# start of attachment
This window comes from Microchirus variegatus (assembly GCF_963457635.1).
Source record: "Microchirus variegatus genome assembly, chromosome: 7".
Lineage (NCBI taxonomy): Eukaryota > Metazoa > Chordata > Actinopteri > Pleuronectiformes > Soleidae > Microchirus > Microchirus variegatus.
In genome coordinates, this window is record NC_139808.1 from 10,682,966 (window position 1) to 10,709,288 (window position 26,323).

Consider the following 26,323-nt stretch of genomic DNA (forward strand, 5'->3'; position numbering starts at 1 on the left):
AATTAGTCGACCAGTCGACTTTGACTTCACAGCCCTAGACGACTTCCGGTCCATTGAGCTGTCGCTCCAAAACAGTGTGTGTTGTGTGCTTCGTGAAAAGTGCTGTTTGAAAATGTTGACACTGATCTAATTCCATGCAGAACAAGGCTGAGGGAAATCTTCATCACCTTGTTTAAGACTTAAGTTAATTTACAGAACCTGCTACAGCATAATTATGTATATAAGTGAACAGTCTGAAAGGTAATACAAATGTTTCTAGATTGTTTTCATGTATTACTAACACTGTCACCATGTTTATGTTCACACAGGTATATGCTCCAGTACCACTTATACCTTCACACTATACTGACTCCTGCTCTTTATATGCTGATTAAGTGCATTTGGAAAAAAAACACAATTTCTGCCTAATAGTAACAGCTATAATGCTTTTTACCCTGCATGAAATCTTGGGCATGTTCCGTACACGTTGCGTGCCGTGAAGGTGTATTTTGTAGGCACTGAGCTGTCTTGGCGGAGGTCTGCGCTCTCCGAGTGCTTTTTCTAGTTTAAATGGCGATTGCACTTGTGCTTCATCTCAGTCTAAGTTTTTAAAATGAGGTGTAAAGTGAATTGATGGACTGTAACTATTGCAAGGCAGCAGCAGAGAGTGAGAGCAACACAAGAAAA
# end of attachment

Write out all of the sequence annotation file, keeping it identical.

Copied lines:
This window comes from Microchirus variegatus (assembly GCF_963457635.1).
Source record: "Microchirus variegatus genome assembly, chromosome: 7".
Lineage (NCBI taxonomy): Eukaryota > Metazoa > Chordata > Actinopteri > Pleuronectiformes > Soleidae > Microchirus > Microchirus variegatus.
In genome coordinates, this window is record NC_139808.1 from 10,682,966 (window position 1) to 10,709,288 (window position 26,323).

Consider the following 26,323-nt stretch of genomic DNA (forward strand, 5'->3'; position numbering starts at 1 on the left):
AATTAGTCGACCAGTCGACTTTGACTTCACAGCCCTAGACGACTTCCGGTCCATTGAGCTGTCGCTCCAAAACAGTGTGTGTTGTGTGCTTCGTGAAAAGTGCTGTTTGAAAATGTTGACACTGATCTAATTCCATGCAGAACAAGGCTGAGGGAAATCTTCATCACCTTGTTTAAGACTTAAGTTAATTTACAGAACCTGCTACAGCATAATTATGTATATAAGTGAACAGTCTGAAAGGTAATACAAATGTTTCTAGATTGTTTTCATGTATTACTAACACTGTCACCATGTTTATGTTCACACAGGTATATGCTCCAGTACCACTTATACCTTCACACTATACTGACTCCTGCTCTTTATATGCTGATTAAGTGCATTTGGAAAAAAAACACAATTTCTGCCTAATAGTAACAGCTATAATGCTTTTTACCCTGCATGAAATCTTGGGCATGTTCCGTACACGTTGCGTGCCGTGAAGGTGTATTTTGTAGGCACTGAGCTGTCTTGGCGGAGGTCTGCGCTCTCCGAGTGCTTTTTCTAGTTTAAATGGCGATTGCACTTGTGCTTCATCTCAGTCTAAGTTTTTAAAATGAGGTGTAAAGTGAATTGATGGACTGTAACTATTGCAAGGCAGCAGCAGAGAGTGAGAGCAACACAAGAAAA